Six Steps to Ease Workplace Transitions.

by Rob Marchalonis.



Have you lost a key worker recently?  If you employ people, it’s inevitable that you will experience transitions.  Employees retire, receive promotions, move on to other opportunities, quit suddenly, or get fired.  Rarely do these events happen without some strain or stress.  Have you experienced the departure of a direct report or partner?  Hopefully, you weren’t too surprised.  (If the news of a key employee’s departure came as a shock to you, then you may want to revisit your current 1:1 and workgroup communication strategy, but that’s a topic for another article.)  Regardless, when employees leave, leaders must manage the transition effectively and efficiently.

Times of transition are opportunities.  Too often, in the hurried haze of an employee’s departure, critical opportunities to finish well are missed.  Emotions can rise and reactionary responses can rule. Be careful to not let these distractions absorb the critical hours you have to end one “season” well and start the next strong.  With a typical departure and “two-week notice”, you potentially have 80 hours to accomplish as much as possible – for everyone’s benefit.

Consider an “upward” focus when employees move on.  The outline below should help guide you, your team, and the departing employee as you all work together to move successfully from your current to a future state:

  1. Lift Up
    • Find ways to respect and honor the departing team member.
    • Recognize and appreciate the contributions they made to the organization.
    • Wish them well and provide help as they transition to new opportunities.
    • Maintain positive relationships, and avoid burned bridges.
  2. Speak Up
    • Connect with the person leaving 1:1 for parting feedback.
    • Use this opportunity to discover opportunities for you and the organization to improve.
    • Encourage respectful and professional, but also transparent and candid, input.
    • Remain disciplined to avoid heightened or unproductive emotions and judgment.
    • Communicate personnel changes to staff and encourage their input.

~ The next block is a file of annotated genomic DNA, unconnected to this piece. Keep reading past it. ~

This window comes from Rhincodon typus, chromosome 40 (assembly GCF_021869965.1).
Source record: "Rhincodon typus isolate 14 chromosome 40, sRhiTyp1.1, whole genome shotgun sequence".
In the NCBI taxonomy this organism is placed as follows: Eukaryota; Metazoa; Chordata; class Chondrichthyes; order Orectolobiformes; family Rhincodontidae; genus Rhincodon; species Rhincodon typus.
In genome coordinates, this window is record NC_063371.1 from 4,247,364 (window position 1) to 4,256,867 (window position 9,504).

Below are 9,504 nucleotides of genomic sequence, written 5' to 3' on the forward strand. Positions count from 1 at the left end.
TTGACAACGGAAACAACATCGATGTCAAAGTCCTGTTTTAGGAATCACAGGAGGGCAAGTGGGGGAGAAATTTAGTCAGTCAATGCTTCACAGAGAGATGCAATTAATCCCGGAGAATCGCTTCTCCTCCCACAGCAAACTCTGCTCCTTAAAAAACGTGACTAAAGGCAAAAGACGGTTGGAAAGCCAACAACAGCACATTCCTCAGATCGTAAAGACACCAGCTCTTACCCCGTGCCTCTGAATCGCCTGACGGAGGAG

• Have staff identify any support, needs, or related connections with the departing member.
  3. Write Up
    • Before leaving, have employee list and outline all roles and responsibilities.
    • Prioritize or sequence responsibilities or activities, and identify the % of time spent weekly on each.
    • If appropriate, log step-by-step procedures in writing to assist replacement help.
    • List names, locations, and other relevant info for files, log-ins, user names, passwords, etc.
  4. Wrap Up
    • Before departing, complete any projects that may still be open.
    • Finish tasks that have been started or are important to complete.
    • Connect with other stakeholders who may have needs from you before you depart.
    • Finish strong, both relationally and as a contributor to the organization.
  5. Clean Up
    • Organize your workspace, equipment, materials, desk, vehicle, files, etc.
    • Purge or donate unneeded items.
    • Complete exit details and paperwork.
    • Hand over keys, credit cards, phones, computers and other company property.
  6. Change Up
    • Train, support, and otherwise help employees who will assume new responsibilities.
    • Facilitate ways to transfer work or activities quickly and easily.
    • Mentor others who may assume new roles.
    • Celebrate past accomplishments and new beginnings.

Manage your next departure with ease and excellence.  Employee transitions are a common workplace occurrence, yet most people don’t manage the transition time or process well.  Effective leaders need to have a plan and develop skills to ensure that employee departures result in better eventual outcomes for everyone involved — a transition up for all.

Rob Marchalonis is the founder of IncentShare and author of IncentShare: Motivate, Recruit, and Get Results with Incentives, now available at Amazon. Connect with him at